As more and more foreigners dream of making it big in Bollywood, a reality check reveals that one needs to have more than just looks to make it big in the Hindi film industry
Amy Jackson is a Britisher from Liverpool. But her heart now belongs to Bollywood. Barely a film old in Chennai, the pretty lass from Liverpool has moved to Mumbai where, if the grapevine is to be believed, she is dating Marathi-Punjabi actor Prateik, her co-star in her Bollywood debut film Ek Deewana Tha. Really, how much more desi can Amy get!
Chikni Chameli: Katrina Kaif in Agneepath
Amy is the latest in a lengthy line of ladies from Europe and America trying their luck in Bollywood. And of course there is plenty of room for white skinned girls in Bollywood. So we had the hawk-eyed Imtiaz Ali casting Brazilian model Giselle Monteiro as a Punjabi Kudi in Love �Aaj Kal. Giselle was gori-chitti fair and rather lovely. A vanishing dream, so to speak. She fitted the bill. And we do mean the bill in a fiscal sense. Caucasian beauties are not expensive to hire. They come to Mumbai with stars in their eyes dreaming of becoming 'another Katrina Kaif'. But they forget that Katrina didn't become the Hema Malini of this millennium because of her half-British origin.
It's Katrina's sunny demeanour , wholesome appeal and that face which launches a thousand 'sips'(she does endorse a mango drink) which did the trick for her.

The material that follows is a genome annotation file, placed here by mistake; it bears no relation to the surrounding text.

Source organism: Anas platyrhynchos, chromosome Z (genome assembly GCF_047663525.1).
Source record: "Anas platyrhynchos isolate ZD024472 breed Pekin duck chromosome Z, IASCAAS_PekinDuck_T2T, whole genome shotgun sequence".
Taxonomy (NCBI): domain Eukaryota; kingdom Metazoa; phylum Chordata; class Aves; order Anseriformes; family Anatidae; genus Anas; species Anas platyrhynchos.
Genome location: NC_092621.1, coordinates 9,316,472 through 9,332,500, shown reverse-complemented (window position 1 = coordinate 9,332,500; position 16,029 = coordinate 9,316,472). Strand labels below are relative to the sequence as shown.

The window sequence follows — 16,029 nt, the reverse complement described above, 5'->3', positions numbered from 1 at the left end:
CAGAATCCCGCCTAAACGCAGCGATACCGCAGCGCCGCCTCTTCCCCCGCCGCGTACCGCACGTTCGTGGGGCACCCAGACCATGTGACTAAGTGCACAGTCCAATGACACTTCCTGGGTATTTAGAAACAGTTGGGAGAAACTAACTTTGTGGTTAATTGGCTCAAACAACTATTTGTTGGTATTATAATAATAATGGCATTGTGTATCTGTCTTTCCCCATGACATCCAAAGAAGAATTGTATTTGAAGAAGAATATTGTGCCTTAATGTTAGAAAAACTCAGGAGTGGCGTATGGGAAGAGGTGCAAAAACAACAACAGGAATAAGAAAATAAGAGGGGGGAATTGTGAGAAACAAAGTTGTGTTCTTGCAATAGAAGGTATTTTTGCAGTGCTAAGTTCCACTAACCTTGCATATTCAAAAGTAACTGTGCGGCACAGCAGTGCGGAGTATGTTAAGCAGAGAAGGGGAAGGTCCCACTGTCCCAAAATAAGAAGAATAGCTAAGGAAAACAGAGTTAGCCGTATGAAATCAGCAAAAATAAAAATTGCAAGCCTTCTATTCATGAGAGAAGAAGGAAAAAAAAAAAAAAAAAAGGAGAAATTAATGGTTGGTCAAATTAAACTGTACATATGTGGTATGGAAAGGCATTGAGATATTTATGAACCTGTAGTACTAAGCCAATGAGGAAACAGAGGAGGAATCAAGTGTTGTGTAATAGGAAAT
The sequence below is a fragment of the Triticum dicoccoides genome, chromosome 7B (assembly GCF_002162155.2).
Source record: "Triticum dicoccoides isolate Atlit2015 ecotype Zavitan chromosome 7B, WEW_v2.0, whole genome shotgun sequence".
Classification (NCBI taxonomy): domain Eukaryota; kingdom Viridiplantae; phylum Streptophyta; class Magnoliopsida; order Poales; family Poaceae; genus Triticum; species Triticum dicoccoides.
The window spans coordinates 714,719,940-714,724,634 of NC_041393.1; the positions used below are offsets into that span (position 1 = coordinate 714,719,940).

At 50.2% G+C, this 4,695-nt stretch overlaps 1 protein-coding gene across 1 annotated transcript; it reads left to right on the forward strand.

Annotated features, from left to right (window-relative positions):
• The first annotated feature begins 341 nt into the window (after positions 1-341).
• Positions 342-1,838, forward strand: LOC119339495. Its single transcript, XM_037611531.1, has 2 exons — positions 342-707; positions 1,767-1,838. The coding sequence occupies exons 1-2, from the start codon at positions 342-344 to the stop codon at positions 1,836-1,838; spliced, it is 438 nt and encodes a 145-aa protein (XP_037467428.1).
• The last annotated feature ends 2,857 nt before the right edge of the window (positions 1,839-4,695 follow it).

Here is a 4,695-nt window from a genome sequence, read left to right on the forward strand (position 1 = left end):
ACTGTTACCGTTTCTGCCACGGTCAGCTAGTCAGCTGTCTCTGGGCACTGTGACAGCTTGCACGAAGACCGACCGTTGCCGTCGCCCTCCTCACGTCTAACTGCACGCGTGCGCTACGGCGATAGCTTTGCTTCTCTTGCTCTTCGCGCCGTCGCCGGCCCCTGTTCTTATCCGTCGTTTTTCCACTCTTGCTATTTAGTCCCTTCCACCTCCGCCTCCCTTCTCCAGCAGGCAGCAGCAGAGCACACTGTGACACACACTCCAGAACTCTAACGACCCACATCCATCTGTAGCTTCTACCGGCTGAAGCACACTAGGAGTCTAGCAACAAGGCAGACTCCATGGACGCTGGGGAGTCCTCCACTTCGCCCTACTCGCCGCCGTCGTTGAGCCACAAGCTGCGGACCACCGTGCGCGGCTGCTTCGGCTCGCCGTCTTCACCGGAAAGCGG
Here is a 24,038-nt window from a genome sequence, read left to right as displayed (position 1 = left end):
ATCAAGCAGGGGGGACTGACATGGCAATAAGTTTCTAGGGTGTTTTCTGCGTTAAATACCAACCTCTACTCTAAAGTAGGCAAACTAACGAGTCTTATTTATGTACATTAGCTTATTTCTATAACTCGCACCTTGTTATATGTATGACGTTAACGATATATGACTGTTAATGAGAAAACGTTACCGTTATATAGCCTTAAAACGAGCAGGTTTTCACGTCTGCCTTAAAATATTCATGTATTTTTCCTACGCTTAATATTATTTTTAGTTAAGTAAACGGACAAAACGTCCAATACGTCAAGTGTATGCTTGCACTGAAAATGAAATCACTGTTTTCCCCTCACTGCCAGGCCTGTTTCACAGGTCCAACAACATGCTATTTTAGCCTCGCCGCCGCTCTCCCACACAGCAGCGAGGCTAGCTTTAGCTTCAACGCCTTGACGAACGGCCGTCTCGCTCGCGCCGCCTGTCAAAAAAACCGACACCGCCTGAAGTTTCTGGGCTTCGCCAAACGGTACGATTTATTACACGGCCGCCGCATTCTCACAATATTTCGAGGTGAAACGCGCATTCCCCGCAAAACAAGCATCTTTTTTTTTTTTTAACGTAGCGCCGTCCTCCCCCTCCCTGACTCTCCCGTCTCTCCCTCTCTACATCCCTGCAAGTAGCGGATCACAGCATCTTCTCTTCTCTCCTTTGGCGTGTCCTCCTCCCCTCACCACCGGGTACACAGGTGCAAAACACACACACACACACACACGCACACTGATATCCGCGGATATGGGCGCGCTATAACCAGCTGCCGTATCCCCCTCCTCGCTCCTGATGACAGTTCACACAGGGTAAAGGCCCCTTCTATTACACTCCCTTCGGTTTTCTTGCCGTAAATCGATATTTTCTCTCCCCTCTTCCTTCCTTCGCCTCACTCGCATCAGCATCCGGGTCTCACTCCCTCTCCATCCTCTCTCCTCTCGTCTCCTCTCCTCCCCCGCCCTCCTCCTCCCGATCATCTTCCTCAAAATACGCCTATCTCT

Still Waiting: Hazel Keech
Says the keen observer of aesthetics. Sanjay Leela Bhansali, "At a time when all the other heroines are going Western in their body shapes and attitude, Katrina is very Indian in her personality and conduct. No bikini, no kissing, not too much exposure. Indian guys like that. Indian women like it even better. Katrina is a safe proposition. Katrina is the girl you can take home to your mother without father getting wicked thoughts." It wasn't easy for Katrina. "I couldn't speak Hindi. I hadn't grown up on a staple of Bollywood films in London and I wasn't about to pretend that I had. I started from scratch. I had only instincts to follow. I am still learning. As for the films, if they succeeded that's just my good luck," says Katrina. And lot of hard work including Hindi-Urdu classes and learning the jhatkas-matkas that culminated in her Chikni Chameli act bringing the house down in Agneepath.
Then there is Giselle or for that matter Hazel Keech, the half-British, half-Indian girl who stole Salman Khan from under Kareena Kapoor's eyes in Bodyguard. In spite of being in the biggest hit of 2011 Hazel has signed no films after Bodyguard. Says Hazel, "I don't have any offers as yet. Immediately after Bodyguard, I did a play The Real Inspector Hound at Prithvi Theatres. I do speak Hindi well. But I couldn't dub my own lines in Bodyguard. They told me I could try to dub my own lines, but we finished shooting very late and the film was to be released in Eid. Most Indian films are made in sync sound. So my diction does get in the way. I spoke perfect Hindi when I came here. Thanks to my mom and my maternal grandmother, I grew up in England with Indian culture and Bollywood. I learnt Bharat Natyam and Kathak. I also learnt Bollywood dancing along with theatre, lots of British and Hindi stuff in Britain." Giselle had even bought herself an apartment in Mumbai and imported her boyfriend from Brazil to join her in Mumbai. But aside from a super-flop appearance in debutant director Roshan Abbas' Always Kabhi Kabhi Giselle's career is like a half-percolated pot of Brazilian coffee.
Talk of the town: Prateik with Amy Jackson